King Edward’s School has an admirably clear, easily understood entrance process. This cannot be said of all independent schools! The exams are fairly challenging, but within the reach of any child with a good grasp of the core primary curriculum, who has practised carefully with similar kinds of test paper.
In this article I will explain exactly how to prepare your child to show themselves at their best in the KES entrance exams and interview.
The admissions process can be broken down into the following stages:
Applications need to be submitted by mid September in year 6. A small application fee is required from most parents.
Exams in English, maths and verbal reasoning are held at the beginning of October. This is earlier than for the majority of independent schools, which tend to hold entrance tests in January.
Interviews for some candidates are held in November. These are focused on scholarship and bursary candidates, and boys whose exam results were on the borderline between acceptance and rejection.
Offers go out in December.
There are other dates for music scholarships, etc.
Please be aware that entrance exams and admissions processes can change from year to year. For this reason, consult the school’s website as well as this article, and do not focus too narrowly on past papers: a solid, all-round 11-plus preparation is always wisest.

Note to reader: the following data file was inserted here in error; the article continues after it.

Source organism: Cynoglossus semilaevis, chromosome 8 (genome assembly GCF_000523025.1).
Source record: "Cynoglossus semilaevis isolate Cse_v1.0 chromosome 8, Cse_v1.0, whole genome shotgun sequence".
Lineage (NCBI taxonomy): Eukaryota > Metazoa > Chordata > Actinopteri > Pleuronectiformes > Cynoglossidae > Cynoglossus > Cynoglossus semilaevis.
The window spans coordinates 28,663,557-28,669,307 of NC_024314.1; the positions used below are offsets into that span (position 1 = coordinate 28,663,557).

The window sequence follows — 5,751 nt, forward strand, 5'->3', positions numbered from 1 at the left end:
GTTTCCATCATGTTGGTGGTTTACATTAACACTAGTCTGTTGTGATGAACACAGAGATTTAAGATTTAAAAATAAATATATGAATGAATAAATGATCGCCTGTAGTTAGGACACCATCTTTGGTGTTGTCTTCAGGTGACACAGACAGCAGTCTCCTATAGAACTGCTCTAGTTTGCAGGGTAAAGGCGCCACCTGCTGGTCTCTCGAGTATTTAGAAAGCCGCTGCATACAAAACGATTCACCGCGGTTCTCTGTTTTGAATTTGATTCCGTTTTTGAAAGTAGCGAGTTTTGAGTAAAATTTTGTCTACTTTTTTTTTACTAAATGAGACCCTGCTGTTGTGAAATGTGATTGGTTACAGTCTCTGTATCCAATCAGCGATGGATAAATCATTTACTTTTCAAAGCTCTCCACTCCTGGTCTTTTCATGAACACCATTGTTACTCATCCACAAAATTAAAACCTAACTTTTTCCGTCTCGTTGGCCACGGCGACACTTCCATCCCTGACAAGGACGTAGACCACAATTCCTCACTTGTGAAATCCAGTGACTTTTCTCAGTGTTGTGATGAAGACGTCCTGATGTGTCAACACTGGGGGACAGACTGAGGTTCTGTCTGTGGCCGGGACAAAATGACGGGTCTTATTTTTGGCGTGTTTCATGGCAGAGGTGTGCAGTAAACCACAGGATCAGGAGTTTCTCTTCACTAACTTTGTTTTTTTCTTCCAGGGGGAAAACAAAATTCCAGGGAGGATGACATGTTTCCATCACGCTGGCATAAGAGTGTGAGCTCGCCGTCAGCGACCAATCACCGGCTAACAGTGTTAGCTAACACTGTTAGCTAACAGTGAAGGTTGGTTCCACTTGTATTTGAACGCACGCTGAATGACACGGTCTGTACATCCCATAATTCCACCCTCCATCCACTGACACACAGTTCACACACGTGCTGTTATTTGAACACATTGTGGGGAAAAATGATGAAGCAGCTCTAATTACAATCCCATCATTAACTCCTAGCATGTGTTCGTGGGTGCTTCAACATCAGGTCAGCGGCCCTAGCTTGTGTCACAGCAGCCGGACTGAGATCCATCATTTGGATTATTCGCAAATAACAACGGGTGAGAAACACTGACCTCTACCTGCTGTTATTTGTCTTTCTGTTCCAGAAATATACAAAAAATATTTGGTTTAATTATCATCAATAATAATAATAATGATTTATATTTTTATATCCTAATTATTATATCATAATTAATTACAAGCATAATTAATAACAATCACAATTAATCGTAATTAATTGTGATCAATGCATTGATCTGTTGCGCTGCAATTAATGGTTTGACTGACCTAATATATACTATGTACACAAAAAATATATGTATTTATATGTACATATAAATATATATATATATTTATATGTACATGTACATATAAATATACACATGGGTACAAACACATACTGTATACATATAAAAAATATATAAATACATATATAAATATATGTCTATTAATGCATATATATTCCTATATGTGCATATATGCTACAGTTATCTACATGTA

Now I’ll talk you through how to prepare for each stage of the assessment process.
The English Exam
The KES English papers are in some ways typical of many independent schools, and in some ways a little different. The questions are particularly clearly explained. If a child reads the instructions for each question carefully, they should have little doubt about what they need to do.
There are two sections: a comprehension paper, likely to last around 40 minutes, and a writing paper, likely to last around half an hour.
The King Edward’s School examiners are clear that they want to see answers in full sentences. However, do not misinterpret this as requiring you to repeat the question!
Don’t write “Because he is tired.” This is not a full sentence.
Don’t write “The man walks up to the wall and rests his head against the brickwork because he is tired”, if the question is “Why does the man walk up to the wall and rest his head against the brickwork?” There are no marks for repeating the question, and you are wasting time and answer space.
Do write “He does this because he is tired.” This is a complete sentence, but is concise and focused on getting the mark(s).
The KES comprehension paper tends to include a significant number of questions, but many of these are short. There is sometimes more answer space than you will need.
An unusual feature of this paper (something shared with St Paul’s Girls’ School) is that the questions don’t always state how many marks are available. In a less clear exam, this would make it hard to second-guess how much of an answer is required. However, it ought not to cause any problems in the King Edward’s test.